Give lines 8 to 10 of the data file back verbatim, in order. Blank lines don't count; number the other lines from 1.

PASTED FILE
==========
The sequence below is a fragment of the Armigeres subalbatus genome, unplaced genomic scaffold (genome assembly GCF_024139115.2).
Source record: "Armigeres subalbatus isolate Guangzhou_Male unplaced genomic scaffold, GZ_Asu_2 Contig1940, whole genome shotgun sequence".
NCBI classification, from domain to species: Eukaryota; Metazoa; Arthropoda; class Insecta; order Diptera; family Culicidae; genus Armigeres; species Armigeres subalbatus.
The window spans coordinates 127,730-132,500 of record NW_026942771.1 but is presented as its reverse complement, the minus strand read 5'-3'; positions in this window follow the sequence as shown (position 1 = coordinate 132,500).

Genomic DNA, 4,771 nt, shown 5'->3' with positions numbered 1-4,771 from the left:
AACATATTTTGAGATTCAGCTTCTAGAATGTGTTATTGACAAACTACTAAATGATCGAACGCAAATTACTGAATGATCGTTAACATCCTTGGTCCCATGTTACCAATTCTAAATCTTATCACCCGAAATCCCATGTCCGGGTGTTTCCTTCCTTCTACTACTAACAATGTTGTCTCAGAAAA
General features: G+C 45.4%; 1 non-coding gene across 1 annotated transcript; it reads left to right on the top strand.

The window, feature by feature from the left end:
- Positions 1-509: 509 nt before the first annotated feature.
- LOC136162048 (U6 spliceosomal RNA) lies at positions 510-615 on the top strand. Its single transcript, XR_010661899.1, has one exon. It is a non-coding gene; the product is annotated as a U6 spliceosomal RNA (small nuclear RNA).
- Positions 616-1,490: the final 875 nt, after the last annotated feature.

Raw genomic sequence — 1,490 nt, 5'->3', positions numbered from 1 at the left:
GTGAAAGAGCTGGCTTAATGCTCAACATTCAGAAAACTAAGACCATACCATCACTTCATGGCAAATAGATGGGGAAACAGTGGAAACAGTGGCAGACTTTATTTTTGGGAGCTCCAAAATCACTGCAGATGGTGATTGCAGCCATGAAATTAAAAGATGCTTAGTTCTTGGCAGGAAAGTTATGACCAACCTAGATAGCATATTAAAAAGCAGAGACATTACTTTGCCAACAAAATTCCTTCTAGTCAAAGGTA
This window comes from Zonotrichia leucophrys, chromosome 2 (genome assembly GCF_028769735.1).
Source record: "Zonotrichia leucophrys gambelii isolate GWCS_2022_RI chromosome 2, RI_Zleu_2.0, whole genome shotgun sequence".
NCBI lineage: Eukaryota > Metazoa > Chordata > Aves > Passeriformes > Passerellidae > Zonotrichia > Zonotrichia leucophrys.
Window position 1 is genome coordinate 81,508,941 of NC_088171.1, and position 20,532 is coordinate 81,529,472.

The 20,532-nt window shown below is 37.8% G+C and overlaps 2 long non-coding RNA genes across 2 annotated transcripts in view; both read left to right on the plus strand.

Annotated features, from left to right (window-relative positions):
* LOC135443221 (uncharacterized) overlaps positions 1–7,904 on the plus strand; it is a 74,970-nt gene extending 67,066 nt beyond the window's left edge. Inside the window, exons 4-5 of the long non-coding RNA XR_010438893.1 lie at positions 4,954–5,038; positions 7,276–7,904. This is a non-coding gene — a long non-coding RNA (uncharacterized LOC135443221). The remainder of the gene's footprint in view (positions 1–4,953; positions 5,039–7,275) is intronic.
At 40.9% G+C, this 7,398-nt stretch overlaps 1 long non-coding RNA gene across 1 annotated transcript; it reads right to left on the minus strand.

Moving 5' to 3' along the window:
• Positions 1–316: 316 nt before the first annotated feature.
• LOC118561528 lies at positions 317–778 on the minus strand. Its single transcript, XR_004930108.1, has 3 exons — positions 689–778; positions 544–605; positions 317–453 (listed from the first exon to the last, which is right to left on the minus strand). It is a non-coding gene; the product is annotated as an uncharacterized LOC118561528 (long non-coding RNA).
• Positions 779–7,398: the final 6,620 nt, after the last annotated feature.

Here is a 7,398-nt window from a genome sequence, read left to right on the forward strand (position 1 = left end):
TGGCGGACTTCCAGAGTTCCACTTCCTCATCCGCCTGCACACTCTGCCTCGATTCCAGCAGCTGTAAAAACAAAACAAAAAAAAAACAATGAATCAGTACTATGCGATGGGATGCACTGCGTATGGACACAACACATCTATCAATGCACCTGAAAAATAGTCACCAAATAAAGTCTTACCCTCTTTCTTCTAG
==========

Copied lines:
The window, feature by feature from the left end:
- Positions 1-509: 509 nt before the first annotated feature.
- LOC136162048 (U6 spliceosomal RNA) lies at positions 510-615 on the top strand. Its single transcript, XR_010661899.1, has one exon. It is a non-coding gene; the product is annotated as a U6 spliceosomal RNA (small nuclear RNA).